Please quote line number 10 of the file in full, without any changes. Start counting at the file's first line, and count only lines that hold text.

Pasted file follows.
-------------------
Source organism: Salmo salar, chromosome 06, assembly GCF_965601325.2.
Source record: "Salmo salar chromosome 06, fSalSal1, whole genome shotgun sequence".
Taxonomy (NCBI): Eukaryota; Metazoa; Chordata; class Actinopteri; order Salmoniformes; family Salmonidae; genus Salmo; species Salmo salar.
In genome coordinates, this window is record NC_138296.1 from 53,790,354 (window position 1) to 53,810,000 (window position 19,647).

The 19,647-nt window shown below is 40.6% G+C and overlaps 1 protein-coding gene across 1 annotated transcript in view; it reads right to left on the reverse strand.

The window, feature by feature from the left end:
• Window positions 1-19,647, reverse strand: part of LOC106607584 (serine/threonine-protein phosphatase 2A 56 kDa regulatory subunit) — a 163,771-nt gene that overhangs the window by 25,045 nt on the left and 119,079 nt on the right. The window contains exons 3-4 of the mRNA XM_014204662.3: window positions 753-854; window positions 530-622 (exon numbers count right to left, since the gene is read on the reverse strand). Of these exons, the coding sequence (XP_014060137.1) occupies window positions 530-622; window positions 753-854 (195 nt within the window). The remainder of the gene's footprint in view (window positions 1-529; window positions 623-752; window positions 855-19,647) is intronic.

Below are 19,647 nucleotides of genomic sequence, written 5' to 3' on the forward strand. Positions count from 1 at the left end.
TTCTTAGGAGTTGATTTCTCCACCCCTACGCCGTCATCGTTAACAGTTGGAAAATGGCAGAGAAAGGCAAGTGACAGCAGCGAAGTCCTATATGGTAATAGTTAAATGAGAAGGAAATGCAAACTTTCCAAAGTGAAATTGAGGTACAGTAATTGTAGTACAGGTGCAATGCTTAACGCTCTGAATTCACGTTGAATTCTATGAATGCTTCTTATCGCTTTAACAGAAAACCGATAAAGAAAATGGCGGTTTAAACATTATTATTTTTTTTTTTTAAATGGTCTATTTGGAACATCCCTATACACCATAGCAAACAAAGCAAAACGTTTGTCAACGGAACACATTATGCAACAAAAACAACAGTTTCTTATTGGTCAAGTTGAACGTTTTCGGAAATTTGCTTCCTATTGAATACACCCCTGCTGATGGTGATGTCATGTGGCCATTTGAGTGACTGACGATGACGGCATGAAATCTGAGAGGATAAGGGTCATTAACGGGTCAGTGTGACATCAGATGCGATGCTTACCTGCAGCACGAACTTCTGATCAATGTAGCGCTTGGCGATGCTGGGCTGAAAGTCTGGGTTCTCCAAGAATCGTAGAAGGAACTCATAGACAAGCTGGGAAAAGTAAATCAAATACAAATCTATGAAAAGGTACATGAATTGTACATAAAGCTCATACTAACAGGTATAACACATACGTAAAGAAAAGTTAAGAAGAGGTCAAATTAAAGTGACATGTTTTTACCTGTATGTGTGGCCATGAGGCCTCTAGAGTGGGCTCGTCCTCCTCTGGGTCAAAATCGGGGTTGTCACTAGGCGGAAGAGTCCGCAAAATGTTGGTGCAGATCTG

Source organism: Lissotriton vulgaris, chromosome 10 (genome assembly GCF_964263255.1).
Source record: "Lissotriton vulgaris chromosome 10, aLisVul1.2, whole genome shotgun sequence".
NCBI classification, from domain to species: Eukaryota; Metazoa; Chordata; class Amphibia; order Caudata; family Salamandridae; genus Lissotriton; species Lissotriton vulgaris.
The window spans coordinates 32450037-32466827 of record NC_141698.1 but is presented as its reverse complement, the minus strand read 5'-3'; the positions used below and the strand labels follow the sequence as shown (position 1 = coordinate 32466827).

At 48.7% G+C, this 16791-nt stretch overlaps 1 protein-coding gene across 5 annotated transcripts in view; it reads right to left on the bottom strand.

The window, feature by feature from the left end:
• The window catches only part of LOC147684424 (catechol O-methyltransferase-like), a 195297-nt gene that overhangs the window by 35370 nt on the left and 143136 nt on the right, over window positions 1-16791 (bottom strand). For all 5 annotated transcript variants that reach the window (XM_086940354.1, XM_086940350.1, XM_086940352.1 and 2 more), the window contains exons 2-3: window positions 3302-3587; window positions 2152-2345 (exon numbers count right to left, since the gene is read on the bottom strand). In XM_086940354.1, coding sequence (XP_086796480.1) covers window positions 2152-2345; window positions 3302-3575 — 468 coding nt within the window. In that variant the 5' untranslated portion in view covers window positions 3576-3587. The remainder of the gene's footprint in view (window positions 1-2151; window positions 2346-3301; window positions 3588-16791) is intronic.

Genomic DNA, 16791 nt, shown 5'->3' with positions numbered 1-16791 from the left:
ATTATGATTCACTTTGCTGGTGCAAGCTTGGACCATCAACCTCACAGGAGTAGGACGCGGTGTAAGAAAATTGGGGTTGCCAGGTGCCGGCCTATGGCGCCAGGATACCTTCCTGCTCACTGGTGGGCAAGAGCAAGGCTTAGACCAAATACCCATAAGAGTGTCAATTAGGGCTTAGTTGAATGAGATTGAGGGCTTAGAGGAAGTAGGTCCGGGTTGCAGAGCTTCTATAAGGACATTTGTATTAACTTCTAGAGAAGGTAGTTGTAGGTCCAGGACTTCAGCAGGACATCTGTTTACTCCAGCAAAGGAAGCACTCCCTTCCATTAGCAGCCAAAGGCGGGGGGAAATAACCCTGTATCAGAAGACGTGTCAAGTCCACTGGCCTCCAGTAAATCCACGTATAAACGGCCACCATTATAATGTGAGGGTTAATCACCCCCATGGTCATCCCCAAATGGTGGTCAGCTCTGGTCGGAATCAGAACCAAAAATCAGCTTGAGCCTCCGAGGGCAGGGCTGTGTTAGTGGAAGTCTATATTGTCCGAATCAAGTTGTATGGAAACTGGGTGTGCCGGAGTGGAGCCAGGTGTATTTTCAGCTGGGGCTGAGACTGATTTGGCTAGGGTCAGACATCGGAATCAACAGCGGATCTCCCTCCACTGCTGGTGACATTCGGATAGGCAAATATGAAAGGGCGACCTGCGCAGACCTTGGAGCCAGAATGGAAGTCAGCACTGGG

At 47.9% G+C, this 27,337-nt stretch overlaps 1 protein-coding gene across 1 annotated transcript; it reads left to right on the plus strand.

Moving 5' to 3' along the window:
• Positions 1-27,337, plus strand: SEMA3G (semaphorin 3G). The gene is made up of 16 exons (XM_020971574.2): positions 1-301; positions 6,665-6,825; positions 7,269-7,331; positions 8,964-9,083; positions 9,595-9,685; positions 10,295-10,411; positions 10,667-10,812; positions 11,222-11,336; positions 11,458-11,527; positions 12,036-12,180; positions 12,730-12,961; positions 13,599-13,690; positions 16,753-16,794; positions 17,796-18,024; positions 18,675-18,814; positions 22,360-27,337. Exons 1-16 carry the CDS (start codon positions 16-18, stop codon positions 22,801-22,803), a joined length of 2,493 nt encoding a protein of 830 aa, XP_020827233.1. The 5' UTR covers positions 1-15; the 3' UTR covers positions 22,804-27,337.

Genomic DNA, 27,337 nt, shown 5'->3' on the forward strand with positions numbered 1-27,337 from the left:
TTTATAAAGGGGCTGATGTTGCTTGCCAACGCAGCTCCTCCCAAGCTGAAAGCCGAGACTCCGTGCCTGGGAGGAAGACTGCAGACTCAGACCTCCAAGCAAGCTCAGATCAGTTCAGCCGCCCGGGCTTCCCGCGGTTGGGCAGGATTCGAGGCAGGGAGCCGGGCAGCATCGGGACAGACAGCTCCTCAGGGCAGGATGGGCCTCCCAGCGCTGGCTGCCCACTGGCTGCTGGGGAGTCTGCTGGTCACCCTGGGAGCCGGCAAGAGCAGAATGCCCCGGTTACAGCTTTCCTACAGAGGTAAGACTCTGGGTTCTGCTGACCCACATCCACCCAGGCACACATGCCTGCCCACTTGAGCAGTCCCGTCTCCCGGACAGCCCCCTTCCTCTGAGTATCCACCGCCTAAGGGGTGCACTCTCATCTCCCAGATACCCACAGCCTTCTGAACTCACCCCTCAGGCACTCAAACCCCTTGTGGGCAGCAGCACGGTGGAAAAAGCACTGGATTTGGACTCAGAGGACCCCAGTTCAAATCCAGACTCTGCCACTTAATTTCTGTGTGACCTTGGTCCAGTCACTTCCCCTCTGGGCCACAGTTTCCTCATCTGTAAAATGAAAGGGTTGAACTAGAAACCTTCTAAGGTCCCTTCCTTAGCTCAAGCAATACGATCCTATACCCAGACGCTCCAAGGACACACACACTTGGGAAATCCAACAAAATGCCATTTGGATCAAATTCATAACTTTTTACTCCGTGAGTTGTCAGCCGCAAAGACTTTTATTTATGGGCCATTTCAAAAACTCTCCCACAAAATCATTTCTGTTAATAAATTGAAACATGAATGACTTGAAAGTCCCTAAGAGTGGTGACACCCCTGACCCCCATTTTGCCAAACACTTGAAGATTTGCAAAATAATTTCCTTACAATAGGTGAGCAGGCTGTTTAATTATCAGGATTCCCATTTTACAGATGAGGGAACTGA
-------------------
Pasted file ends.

Source organism: Lissotriton vulgaris, chromosome 10 (genome assembly GCF_964263255.1).